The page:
“Like all of Harvard, we have to adapt our spaces to meet the needs of future generations of scholars and students who will walk our halls and inhabit their roles at Harvard and indeed the world,” says Dean Hempton. “The exchange of ideas and knowledge—the interactions that students, faculty, guest scholars and speakers, and alumni have face-to-face—will be enhanced by a renewed physical campus.”
The new Andover will also include an updated multimedia infrastructure that reflects the interconnected, technology-enhanced, multireligious reality students inhabit—and facilitates the research and collaboration that make HDS faculty among the best in the world. Academic Dean Janet Gyatso knows how much new digital tools can complement and augment the work that happens on campus. Nonetheless, she says that HDS must continue to strike a balance between the “rich information and resources found online and the both wonderful and critical experience of teaching and learning together in person.”
“Technology can provide amazing tools and access to knowledge,” she says. “But we should never lose sight of the deep connections and inspirations that come from working in community and proximity, and that foster value and commitment in our work.”
To facilitate those connections, the School aims to create new communal spaces in the revitalized Andover. Particularly important in light of the fact that HDS is not a residential campus, social space gives students opportunities for informal learning outside of classrooms, a central aspect of the educational experience. According to Tim Whelsky, associate dean for enrollment and student services, these spaces are also critical for the School’s global recruitment efforts.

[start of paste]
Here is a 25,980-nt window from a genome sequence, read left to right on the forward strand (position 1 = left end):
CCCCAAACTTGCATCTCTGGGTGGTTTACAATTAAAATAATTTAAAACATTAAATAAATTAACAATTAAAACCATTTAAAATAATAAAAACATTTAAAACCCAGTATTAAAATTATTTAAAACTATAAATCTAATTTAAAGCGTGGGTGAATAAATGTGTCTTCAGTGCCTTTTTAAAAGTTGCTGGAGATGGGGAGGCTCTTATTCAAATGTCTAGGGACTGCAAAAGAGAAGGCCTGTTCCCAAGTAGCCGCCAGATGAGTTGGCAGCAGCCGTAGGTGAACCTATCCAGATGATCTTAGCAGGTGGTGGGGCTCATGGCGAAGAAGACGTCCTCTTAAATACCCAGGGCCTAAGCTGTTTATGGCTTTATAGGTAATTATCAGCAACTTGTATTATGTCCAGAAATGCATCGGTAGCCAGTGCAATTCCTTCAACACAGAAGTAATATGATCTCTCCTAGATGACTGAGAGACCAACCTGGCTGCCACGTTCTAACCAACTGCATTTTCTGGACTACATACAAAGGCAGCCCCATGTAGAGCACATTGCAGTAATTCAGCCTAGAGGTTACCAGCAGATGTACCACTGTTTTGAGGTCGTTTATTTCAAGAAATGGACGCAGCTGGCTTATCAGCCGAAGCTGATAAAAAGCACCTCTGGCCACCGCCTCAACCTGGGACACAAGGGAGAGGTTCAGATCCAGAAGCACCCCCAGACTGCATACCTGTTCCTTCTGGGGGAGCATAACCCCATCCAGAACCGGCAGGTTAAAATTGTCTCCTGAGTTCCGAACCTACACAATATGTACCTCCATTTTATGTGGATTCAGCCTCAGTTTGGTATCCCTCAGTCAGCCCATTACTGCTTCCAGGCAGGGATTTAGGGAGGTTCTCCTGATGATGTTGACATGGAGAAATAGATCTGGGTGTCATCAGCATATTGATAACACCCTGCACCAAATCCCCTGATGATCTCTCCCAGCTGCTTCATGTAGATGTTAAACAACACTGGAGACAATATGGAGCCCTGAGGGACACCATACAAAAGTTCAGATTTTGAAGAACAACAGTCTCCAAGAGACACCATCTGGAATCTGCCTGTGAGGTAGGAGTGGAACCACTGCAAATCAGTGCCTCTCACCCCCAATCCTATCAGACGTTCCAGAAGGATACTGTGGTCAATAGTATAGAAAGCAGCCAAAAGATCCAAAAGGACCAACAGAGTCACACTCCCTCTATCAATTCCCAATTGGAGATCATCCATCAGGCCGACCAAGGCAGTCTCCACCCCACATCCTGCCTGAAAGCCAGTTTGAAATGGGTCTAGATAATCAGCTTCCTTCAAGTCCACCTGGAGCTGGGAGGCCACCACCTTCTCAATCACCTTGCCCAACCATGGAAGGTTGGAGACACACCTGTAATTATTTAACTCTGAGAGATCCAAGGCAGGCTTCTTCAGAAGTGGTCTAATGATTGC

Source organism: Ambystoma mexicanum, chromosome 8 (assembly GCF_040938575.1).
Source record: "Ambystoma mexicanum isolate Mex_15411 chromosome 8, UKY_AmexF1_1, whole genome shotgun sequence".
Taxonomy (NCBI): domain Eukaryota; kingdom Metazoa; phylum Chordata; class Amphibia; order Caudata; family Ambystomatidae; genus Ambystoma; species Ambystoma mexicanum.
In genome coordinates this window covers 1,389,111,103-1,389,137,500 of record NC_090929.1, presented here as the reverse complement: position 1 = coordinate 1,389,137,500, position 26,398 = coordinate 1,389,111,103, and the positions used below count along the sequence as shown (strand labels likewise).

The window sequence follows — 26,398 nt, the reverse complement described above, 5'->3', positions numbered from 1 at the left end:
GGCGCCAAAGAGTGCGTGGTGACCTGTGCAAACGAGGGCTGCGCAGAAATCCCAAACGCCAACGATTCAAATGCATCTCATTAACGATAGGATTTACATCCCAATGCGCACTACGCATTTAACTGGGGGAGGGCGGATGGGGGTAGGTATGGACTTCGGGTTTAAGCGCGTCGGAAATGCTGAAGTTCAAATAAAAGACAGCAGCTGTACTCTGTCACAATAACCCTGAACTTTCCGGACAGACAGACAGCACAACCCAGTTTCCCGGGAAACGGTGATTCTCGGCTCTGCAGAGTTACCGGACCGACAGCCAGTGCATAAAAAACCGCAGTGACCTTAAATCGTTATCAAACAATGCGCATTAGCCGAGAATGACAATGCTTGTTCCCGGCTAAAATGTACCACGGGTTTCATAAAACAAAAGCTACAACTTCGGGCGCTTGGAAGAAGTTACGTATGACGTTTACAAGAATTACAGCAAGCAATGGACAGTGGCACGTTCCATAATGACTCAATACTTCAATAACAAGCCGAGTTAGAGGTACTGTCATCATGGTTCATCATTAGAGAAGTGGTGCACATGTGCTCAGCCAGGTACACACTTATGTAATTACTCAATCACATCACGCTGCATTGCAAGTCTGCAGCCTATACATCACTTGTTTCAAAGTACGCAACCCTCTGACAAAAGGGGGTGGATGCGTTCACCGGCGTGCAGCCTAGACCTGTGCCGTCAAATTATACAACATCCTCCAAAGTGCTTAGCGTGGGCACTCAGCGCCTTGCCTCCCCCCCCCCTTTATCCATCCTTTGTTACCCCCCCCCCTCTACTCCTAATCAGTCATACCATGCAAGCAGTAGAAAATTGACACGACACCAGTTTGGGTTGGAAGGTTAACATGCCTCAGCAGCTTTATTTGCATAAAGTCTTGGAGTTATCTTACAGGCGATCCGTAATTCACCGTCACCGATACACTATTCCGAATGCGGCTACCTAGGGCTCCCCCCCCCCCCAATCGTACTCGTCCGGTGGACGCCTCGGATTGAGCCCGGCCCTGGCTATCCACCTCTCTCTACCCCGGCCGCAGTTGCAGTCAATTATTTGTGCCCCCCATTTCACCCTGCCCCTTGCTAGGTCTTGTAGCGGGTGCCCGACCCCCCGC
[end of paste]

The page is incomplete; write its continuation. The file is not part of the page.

“Students come to HDS in large part to engage with talented classmates who are doing exciting things,” he says. “They ask often for spaces where they can connect with one another. Filling this need is one of the most exciting parts of the vision for Andover.”
Finally, the project will put the School out front on environmental sustainability. A campus leader in the effort to confront climate change, HDS has already reduced its greenhouse gas (GHG) emissions by 36 percent over 2006 levels. Renewal will earn Andover at least Gold certification in Leadership in Environmental Engineering and Design from the U.S. Green Building Council, increasing the building’s efficiency and comfort, while further reducing campus emissions.
“We always work to improve the sustainability of our campus, but Andover renewal will take it to another level,” says HDS director of operations Ralph DeFlorio. “The project will provide efficient heating, ventilation, and air conditioning in the often extreme New England weather. The lessons learned will provide a model for other historic buildings on Harvard’s campus—and for organizations and communities confronting climate change in the years ahead.”